Measuring nouns in Bengali without their corresponding measure words (e.g. আট বিড়াল aṭ biṛal instead of আটটা বিড়াল aṭ-ṭa biṛal "eight cats") would typically be considered ungrammatical. However, when the semantic class of the noun is understood from the measure word, the noun is often omitted and only the measure word is used, e.g. শুধু একজন থাকবে। Shudhu êk-jôn thakbe. (lit. "Only one-MW will remain.") would be understood to mean "Only one person will remain.", given the semantic class implicit in -জন -jôn. In this sense, all nouns in Bengali, unlike most other Indo-European languages, are similar to mass nouns. Verbs[edit] There are two classes of verbs: finite and non-finite. Non-finite verbs have no inflection for tense or person, while finite verbs are fully inflected for person (first, second, third), tense (present, past, future), aspect (simple, perfect, progressive), and honor (intimate, familiar, and formal), but not for number. Conditional, imperative, and other special inflections for mood can replace the tense and aspect suffixes. The number of inflections on many verb roots can total more than 200. Inflectional suffixes in the morphology of Bengali vary from region to region, along with minor differences in syntax. Bengali differs from most Indo-Aryan Languages in the zero copula, where the copula or connective be is often missing in the present tense.[53] Thus, "he is a teacher" is সে শিক্ষক se shikkhôk, (literally "he teacher").[76] In this respect, Bengali is similar to Russian and Hungarian. Romani grammar is also the closest to Bengali grammar.[77] Vocabulary[edit]

Sources of modern literary Bengali words   67% native   25% Sanskrit
reborrowings   8% indigenous and foreign loans

Main article: Bengali vocabulary Bengali has as many as 100,000 separate words, of which 50,000 are considered Tadbhavas, 21,100 are Tatsamas and the remainder loanwords from Austroasiatic and other foreign languages. However, these figures do not take into account the large proportion of archaic or highly technical words, rarely used. Furthermore, different dialects use more Persian and Arabic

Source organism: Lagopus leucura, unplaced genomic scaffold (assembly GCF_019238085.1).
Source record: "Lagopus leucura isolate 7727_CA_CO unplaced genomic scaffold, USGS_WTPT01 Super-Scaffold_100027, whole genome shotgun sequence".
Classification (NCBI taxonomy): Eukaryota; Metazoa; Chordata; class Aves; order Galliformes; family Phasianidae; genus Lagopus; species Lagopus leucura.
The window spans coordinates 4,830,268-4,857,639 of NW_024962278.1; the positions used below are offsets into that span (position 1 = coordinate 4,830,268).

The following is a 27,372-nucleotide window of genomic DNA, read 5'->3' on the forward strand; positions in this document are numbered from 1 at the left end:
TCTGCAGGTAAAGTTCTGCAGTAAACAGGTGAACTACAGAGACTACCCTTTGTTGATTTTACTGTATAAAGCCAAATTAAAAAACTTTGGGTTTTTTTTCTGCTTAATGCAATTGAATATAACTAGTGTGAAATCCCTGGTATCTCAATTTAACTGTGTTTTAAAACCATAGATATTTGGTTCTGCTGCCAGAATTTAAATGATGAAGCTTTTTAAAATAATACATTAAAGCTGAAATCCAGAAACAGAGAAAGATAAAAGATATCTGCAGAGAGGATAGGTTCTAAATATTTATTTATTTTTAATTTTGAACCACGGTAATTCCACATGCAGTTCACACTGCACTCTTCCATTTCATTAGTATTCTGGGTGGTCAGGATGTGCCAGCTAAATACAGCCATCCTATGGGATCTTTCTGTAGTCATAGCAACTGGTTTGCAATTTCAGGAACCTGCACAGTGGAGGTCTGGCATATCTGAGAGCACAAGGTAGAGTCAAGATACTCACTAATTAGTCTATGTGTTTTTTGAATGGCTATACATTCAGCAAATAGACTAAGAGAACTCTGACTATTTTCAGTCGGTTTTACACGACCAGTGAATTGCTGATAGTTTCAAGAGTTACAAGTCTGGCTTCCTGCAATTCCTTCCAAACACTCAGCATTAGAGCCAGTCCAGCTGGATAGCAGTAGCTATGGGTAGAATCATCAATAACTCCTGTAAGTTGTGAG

vocabulary especially in different areas of Bangladesh
and Muslim majority areas of West Bengal
also Hindus use more Sanskrit
vocabulary than Muslims and while standard Bengali is based on the Nadia dialect of spoken in the Hindu majority states of West Bengal, about 90% of Bengalis
in Bangladesh
( approx 148 million Muslim) and 27% of Bengalis
in West Bengal
West Bengal
and 10% in Assam
(Together 36 million Muslims) are Muslim and speak a more persio-arabised version of Bengali instead of the more Sanskrit influenced Standard Nadia dialect. The productive vocabulary used in modern literary works, in fact, is made up mostly (67%) of tadbhavas, while tatsamas comprise only 25% of the total.[78][79] Loanwords from non-Indic languages comprise the remaining 8% of the vocabulary used in modern Bengali literature. Because of centuries of contact with Europeans, Turkic peoples, and Persians, the Bengali language
Bengali language
has absorbed numerous words from foreign languages, often totally integrating these borrowings into the core vocabulary. The most common borrowings from foreign languages come from three different kinds of contact. After close contact with several indigenous Austroasiatic languages,[80][81][82][83] and later the Mughal invasion whose court language was Persian, numerous Chagatai, Arabic, and Persian words were absorbed into the lexicon.[37] Later, East Asian travelers and lately European colonialism brought words from Portuguese, French, Dutch, and most significantly English during the colonial period. Sample text[edit] The following is a sample text in Bengali of Article 1 of the Universal Declaration of Human Rights: Bengali in the Bengali alphabet

ধারা ১: সমস্ত মানুষ স্বাধীনভাবে সমান মর্যাদা এবং অধিকার নিয়ে জন্মগ্রহণ করে। তাঁদের বিবেক এবং বুদ্ধি আছে; সুতরাং সকলেরই একে অপরের প্রতি ভ্রাতৃত্বসুলভ মনোভাব নিয়ে আচরণ করা উচিত।

Bengali in phonetic Romanization

Dhara êk: Sômôstô manush shadhinbhabe sôman môrjada ebông ôdhikar niye jônmôgrôhôn kôre. Tãder bibek ebông buddhi achhe; sutôrang sôkôleri êke ôpôrer prôti bhratrittôsulôbh mônobhab niye achôrôn kôra uchit.

Bengali in the International Phonetic Alphabet

d̪ʱara æk ʃɔmɔst̪ɔ manuʃ ʃad̪ʱinbʱabe ʃɔman mɔrdʒad̪a ebɔŋ ɔd̪ʱikar nie̯e dʒɔnmɔɡrɔhɔn kɔre t̪ãd̪er bibek ebɔŋ budd̪ʱːi atʃʰe sut̪ɔraŋ sɔkɔleri æke ɔpɔrer prɔt̪i bʱrat̪rit̪ːɔsulɔbʱ mɔnobʱab nie̯e atʃɔrɔn kɔra utʃit̪


Clause 1: All human free-manner-in equal dignity and right taken birth-take do. Their reason and intelligence exist; therefore everyone-indeed one another's towards brotherhood-ly attitude taken conduct do should.


Article 1: All human beings are born free and equal in dignity and rights. They possess conscience and reason. Therefore, everyone should act in a spirit of brotherhood towards each other.

See also[edit]

Bengali portal


Book: Bengali

Bangla Academy Bengali numerals Bengali-language newspapers Sylheti language Chittagonian language Rangpuri language Bengali dialects Languages of Bangladesh


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Studies, Calcutta.  Shah, Natubhai (1998). Jainism: The World of Conquerors. Sussex Academic Press. ISBN 1-898723-31-1.  Tagore, Rabindranath; Das, Sisir Kumar (1996). The English Writings of Rabindranath Tagore. Sahitya Akademi. ISBN 81-260-0094-5.  Wilson, A. J.; Dalton, D. (1982). The States of South Asia: Problems of National Integration. Essays in Honour of W. H. Morris-Jones. University of Hawaii Press. ISBN 0-8248-1183-6.  Bonazzi, E (2008). Grammatica Bengali. Bologna: Libreria Bonomo Editrice. ISBN 978-88-6071-017-8.  Shaw, Rameswar Sadharan Bhasabigna O Bangal